It’s because these malvertisements combine unexpected and tried-but-true tactics that have morphed into a malware snowball rushing down exploit mountain. Let’s break it down.
Part of the reason malvertising is so effective as a delivery vector for malware is that it gets comparatively little attention compared to email.
In HP Wolf Security’s Q3 2022 Threat Insights Report, 69% of the malware campaigns they analyzed occurred through email, making it by far the most popular method.
However, taking the silver medal are web browser downloads at 18%. “In total, we found 92 typosquatted domains likely related to the IcedID campaign, indicating the growing popularity of this delivery mechanism among threat actors,” says HP malware analyst Patrick Schläpfer when his team analyzed a recent malvertising campaign affecting established software.
While email is efficient at targeting a specific business or individual, search engine malvertising has a broader scope that can affect many businesses in one deployment. As the Vidar Stealer malware exemplifies, hackers can steal information from users and find themselves with a treasure trove of both personal and business logins. They’ll be able to quickly deduce what company a user works for, crack 2FAs nearly effortlessly, and access your systems.
While not an example of malvertising, the LastPass data breach is a case study in how consumer-facing software can be used for corporate cybercrime. In this attack, a hacker accessed a senior DevOps engineer’s home computer through media player Plex, and used it to install a keylogging malware that was able to scrape the engineer’s credentials. The hacker could then access LastPass’ customer database and make off with the sensitive information of their users.
As we mentioned earlier, one reason open source malware has been so successful is artificial inflation of file size.
“First, a larger file size is more likely for a software installer. Secondly, and more importantly, extremely large file sizes can be used to bypass the automatic scanning of some antivirus software.” -HP Threat Research Blog
So, not only are malware detection tools fooled, but most end-users won’t notice the difference until it’s too late. And even when the software they thought they were downloading fails to install, plenty of users will think it’s a harmless glitch or a problem with their computer.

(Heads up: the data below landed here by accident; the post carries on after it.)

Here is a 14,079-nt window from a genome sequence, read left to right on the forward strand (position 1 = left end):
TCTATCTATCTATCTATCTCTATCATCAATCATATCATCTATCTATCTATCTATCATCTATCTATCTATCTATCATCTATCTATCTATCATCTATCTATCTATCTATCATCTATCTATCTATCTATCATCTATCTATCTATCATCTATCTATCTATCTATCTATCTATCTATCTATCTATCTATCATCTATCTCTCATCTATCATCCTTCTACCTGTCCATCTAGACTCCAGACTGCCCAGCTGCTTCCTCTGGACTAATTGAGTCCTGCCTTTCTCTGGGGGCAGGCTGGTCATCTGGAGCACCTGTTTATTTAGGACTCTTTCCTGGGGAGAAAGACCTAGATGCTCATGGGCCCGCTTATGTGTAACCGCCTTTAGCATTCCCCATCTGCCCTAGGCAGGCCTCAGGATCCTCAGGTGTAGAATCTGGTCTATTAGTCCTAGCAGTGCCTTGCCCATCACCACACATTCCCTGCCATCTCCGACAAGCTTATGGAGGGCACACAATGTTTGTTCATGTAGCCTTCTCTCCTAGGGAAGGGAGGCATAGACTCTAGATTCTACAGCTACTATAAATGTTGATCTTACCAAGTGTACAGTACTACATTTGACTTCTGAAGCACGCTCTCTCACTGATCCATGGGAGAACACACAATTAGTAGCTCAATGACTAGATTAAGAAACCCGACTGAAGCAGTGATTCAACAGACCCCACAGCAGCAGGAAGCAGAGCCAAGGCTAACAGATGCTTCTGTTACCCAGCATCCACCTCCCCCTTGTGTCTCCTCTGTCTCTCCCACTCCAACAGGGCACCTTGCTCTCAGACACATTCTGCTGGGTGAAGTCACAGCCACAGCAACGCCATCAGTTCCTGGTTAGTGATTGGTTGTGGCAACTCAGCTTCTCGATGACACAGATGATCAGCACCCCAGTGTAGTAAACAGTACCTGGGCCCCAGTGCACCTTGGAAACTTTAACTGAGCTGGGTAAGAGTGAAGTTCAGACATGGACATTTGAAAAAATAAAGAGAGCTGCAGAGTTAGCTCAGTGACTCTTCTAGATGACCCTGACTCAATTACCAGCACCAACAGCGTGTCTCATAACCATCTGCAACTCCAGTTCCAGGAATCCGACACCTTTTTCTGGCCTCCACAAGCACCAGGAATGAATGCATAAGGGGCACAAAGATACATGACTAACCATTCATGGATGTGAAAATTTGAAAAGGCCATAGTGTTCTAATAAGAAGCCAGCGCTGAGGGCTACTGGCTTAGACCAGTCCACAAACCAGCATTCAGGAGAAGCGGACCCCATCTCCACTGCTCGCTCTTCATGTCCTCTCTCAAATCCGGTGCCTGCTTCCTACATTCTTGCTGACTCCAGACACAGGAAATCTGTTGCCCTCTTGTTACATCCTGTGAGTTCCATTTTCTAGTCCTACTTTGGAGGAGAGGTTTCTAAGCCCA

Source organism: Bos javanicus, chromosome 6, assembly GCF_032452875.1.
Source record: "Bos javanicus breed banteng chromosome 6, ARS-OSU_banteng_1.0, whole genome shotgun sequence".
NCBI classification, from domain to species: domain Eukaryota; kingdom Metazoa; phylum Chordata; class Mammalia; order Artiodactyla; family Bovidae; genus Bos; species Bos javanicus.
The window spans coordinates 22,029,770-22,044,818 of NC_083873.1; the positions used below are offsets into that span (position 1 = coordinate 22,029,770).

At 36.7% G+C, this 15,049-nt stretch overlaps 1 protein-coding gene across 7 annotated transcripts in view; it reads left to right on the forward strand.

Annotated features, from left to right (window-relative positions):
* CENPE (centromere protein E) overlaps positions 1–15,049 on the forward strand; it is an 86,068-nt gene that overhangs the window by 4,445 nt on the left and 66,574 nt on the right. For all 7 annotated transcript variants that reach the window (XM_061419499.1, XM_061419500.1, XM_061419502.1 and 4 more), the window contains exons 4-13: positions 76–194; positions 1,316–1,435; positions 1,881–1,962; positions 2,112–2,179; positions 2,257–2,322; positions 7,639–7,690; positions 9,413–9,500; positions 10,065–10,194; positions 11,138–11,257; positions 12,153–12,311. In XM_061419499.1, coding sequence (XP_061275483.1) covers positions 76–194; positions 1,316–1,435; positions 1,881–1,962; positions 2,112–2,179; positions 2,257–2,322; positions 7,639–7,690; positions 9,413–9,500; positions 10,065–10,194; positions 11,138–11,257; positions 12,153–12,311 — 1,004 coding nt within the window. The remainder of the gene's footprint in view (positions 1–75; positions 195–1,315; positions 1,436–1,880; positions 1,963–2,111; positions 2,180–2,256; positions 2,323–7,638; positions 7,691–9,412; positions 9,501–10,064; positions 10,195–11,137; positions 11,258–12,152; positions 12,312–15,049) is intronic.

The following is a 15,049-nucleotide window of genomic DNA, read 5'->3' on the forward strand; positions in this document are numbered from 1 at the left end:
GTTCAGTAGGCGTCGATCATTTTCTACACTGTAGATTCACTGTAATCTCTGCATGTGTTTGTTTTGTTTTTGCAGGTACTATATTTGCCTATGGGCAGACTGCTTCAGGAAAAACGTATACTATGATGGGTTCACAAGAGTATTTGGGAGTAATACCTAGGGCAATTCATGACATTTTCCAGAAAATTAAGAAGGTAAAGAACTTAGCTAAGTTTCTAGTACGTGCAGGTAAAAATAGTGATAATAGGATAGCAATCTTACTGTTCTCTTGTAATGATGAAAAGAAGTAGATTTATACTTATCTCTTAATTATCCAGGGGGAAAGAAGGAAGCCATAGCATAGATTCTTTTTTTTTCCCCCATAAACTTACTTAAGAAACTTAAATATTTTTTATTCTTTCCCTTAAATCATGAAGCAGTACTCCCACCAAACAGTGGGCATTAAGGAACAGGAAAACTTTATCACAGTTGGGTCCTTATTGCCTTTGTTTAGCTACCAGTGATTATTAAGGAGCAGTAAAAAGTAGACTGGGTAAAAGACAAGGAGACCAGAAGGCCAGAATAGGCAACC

In order to avoid falling for a malvertising scheme, users have to know what to look for. That requires being skeptical about websites, closely looking at URLs, and not simply trusting a link because it’s the first result on Google.
Users aren’t taught this, especially not at work. Phishing emails and social engineering attacks are well-covered in most corporate security trainings. But these courses usually skip over malvertising, since in the past it wasn’t aimed at businesses.
Since malvertising isn’t new, you’d think it would be easy to alert your end-users of the mechanism. But when you have an ever-moving target, it becomes a game of cat and mouse.
IT teams and security practitioners would be hard-pressed to hunt down individual ads, since the ads on search engine result pages (SERPs) change often. So getting ahead of this problem isn’t even whack-a-mole–it’s more like whack-a-ghost.
Despite the difficulty of keeping track of all the search engine malvertisement campaigns, the cybersecurity community has taken it into their own hands to report on it. Security researchers such as Will Dormann, Germán Fernández, and MalwareHunterTeam have been especially diligent about sourcing and relaying Google ad malvertisements to the public. But as long as bad actors can buy a spot on Google, the security world will always be playing catch-up.
As we’ve noted, more and more companies are adding open source software to their tech stacks. Companies have also taken to utilizing free or low-cost password managers such as Bitwarden and 1Password to protect their end-users’ credentials. And threat actors have taken notice.
A recent phishing campaign spoofed Bitwarden’s login page for users who clicked the wrong Google link. While this isn’t strictly malvertising–the goal was to trick users into giving away their credentials, not install malware–the technique is essentially the same. The Bitwarden community surfaced this convincing imitation of Bitwarden’s landing page, and many concluded that the only way to be safe is to add the real page to their bookmarks, and bypass Google altogether.
Companies know they are at a disadvantage and 41.97% of organizations already admit that maintaining security policies or compliance for open source software is their biggest challenge–and this there’s a chance tha malvertising could make some companies conclude that it’s just not worth the risk.
Most articles related to search engine malvertising are geared toward end-users, not admins, so they offer basic tips about adopting a think-before-you-click mentality. However, in a business setting, you may want stronger safeguards.